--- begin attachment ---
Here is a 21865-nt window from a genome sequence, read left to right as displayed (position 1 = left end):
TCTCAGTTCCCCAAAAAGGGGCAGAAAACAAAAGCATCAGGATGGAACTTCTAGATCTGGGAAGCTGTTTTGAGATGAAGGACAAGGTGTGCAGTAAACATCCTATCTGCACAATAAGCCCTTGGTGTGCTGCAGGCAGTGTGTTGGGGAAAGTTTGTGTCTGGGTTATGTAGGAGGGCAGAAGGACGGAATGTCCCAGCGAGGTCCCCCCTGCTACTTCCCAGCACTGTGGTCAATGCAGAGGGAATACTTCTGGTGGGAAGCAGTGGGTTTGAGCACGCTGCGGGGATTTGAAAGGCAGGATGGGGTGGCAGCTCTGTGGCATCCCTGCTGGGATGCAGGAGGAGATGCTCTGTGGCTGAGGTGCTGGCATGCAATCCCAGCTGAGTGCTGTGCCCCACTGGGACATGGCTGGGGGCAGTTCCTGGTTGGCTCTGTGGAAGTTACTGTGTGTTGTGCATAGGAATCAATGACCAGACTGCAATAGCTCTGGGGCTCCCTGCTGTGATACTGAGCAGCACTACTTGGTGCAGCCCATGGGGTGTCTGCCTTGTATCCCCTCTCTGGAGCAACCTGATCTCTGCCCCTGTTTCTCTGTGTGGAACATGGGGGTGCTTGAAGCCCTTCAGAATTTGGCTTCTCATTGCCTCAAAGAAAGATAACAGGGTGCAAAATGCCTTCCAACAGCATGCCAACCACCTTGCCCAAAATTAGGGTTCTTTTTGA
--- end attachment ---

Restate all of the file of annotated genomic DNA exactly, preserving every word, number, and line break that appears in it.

Here is a 21865-nt window from a genome sequence, read left to right as displayed (position 1 = left end):
TCTCAGTTCCCCAAAAAGGGGCAGAAAACAAAAGCATCAGGATGGAACTTCTAGATCTGGGAAGCTGTTTTGAGATGAAGGACAAGGTGTGCAGTAAACATCCTATCTGCACAATAAGCCCTTGGTGTGCTGCAGGCAGTGTGTTGGGGAAAGTTTGTGTCTGGGTTATGTAGGAGGGCAGAAGGACGGAATGTCCCAGCGAGGTCCCCCCTGCTACTTCCCAGCACTGTGGTCAATGCAGAGGGAATACTTCTGGTGGGAAGCAGTGGGTTTGAGCACGCTGCGGGGATTTGAAAGGCAGGATGGGGTGGCAGCTCTGTGGCATCCCTGCTGGGATGCAGGAGGAGATGCTCTGTGGCTGAGGTGCTGGCATGCAATCCCAGCTGAGTGCTGTGCCCCACTGGGACATGGCTGGGGGCAGTTCCTGGTTGGCTCTGTGGAAGTTACTGTGTGTTGTGCATAGGAATCAATGACCAGACTGCAATAGCTCTGGGGCTCCCTGCTGTGATACTGAGCAGCACTACTTGGTGCAGCCCATGGGGTGTCTGCCTTGTATCCCCTCTCTGGAGCAACCTGATCTCTGCCCCTGTTTCTCTGTGTGGAACATGGGGGTGCTTGAAGCCCTTCAGAATTTGGCTTCTCATTGCCTCAAAGAAAGATAACAGGGTGCAAAATGCCTTCCAACAGCATGCCAACCACCTTGCCCAAAATTAGGGTTCTTTTTGA